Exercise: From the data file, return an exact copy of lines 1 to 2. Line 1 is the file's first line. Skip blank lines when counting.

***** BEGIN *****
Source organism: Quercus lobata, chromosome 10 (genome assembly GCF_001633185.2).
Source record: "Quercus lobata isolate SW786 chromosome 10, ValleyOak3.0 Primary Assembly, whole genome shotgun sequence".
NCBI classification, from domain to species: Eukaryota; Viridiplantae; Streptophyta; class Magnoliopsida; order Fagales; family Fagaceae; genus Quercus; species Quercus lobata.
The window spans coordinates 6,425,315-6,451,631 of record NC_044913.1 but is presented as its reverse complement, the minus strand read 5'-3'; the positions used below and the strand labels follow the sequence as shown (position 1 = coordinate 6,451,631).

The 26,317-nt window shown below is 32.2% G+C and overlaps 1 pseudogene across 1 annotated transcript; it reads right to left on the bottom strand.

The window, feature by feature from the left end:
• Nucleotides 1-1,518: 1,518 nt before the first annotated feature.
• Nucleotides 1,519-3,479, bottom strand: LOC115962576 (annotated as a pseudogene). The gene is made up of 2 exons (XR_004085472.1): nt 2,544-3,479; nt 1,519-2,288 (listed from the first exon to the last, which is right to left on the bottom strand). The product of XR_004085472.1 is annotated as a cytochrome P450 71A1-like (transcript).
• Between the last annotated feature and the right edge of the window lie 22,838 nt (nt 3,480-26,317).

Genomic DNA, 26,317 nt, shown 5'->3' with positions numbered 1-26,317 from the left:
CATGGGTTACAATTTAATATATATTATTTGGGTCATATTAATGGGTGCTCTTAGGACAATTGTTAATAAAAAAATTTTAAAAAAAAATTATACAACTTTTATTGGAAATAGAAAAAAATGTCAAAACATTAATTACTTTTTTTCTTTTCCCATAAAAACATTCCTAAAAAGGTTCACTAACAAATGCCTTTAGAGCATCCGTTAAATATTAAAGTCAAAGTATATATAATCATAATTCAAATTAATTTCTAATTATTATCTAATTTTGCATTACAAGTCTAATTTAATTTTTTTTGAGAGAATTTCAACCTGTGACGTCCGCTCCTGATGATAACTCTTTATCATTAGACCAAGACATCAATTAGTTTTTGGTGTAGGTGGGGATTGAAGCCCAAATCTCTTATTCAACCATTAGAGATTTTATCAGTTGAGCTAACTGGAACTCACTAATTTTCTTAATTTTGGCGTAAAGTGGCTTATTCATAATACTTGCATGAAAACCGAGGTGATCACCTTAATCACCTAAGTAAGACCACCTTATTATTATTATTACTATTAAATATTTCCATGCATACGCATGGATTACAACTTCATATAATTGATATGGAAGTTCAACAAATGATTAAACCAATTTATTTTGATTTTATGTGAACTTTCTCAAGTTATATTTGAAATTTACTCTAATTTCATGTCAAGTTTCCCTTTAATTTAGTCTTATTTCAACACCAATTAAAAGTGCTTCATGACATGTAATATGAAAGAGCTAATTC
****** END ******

Source organism: Quercus lobata, chromosome 10 (genome assembly GCF_001633185.2).
Source record: "Quercus lobata isolate SW786 chromosome 10, ValleyOak3.0 Primary Assembly, whole genome shotgun sequence".